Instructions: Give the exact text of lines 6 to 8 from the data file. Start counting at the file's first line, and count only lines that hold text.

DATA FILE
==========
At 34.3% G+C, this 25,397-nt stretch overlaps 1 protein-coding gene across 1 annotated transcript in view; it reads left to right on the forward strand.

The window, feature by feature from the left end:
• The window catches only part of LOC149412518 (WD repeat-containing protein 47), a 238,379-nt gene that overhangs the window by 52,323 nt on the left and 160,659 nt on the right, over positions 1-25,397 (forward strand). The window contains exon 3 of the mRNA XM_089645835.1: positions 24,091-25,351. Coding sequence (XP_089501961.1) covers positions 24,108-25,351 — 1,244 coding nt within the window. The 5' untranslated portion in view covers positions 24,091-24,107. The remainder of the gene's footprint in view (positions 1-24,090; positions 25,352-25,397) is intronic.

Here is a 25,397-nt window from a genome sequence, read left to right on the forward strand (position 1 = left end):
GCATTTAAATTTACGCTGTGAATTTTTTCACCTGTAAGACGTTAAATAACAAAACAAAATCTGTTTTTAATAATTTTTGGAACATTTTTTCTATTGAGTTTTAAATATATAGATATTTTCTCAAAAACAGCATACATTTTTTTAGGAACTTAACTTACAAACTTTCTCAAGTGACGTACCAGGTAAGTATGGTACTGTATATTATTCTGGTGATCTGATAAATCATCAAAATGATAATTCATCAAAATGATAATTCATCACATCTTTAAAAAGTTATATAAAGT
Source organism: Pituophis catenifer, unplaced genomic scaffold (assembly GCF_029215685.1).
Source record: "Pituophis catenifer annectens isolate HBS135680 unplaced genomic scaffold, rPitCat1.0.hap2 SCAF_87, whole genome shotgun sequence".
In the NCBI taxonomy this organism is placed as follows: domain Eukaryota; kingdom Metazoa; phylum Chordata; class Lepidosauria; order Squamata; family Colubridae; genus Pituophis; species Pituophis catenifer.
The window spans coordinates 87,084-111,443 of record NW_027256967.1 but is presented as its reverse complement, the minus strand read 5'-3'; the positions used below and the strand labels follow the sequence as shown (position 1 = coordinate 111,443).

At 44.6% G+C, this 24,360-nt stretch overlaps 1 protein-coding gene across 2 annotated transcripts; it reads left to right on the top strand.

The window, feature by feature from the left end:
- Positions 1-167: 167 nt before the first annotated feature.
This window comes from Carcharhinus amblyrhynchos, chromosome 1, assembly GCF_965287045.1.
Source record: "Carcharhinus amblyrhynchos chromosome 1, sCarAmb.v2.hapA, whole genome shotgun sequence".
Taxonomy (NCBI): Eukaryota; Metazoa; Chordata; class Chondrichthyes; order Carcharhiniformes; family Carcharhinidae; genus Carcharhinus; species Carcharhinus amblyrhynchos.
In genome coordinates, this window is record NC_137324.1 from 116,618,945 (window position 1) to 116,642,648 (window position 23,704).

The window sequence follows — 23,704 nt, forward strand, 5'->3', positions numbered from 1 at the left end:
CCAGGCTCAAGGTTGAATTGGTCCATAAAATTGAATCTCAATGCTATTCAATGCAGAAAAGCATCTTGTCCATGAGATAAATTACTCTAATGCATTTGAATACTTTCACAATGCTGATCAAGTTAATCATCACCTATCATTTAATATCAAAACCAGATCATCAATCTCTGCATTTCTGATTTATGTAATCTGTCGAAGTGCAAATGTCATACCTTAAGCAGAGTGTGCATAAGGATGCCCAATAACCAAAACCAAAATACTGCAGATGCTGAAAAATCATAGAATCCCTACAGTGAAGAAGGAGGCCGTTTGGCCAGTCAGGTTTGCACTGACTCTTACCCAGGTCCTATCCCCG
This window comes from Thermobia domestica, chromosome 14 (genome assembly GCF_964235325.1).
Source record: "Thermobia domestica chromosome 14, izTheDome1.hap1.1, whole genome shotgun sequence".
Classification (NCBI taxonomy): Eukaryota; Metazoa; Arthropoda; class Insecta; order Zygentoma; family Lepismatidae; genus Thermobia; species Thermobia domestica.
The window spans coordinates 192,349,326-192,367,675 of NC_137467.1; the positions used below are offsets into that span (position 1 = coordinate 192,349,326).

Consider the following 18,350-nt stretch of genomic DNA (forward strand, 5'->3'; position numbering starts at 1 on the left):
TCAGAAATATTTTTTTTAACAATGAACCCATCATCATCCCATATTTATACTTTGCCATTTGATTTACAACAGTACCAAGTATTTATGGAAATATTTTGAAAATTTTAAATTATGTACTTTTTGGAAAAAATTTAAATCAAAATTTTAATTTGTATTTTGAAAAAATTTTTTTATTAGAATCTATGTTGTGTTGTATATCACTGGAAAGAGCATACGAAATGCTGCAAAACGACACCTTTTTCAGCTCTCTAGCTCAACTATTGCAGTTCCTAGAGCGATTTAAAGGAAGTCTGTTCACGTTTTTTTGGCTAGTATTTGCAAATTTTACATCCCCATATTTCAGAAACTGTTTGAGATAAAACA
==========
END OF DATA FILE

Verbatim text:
Source organism: Pituophis catenifer, unplaced genomic scaffold (assembly GCF_029215685.1).
Source record: "Pituophis catenifer annectens isolate HBS135680 unplaced genomic scaffold, rPitCat1.0.hap2 SCAF_87, whole genome shotgun sequence".
In the NCBI taxonomy this organism is placed as follows: domain Eukaryota; kingdom Metazoa; phylum Chordata; class Lepidosauria; order Squamata; family Colubridae; genus Pituophis; species Pituophis catenifer.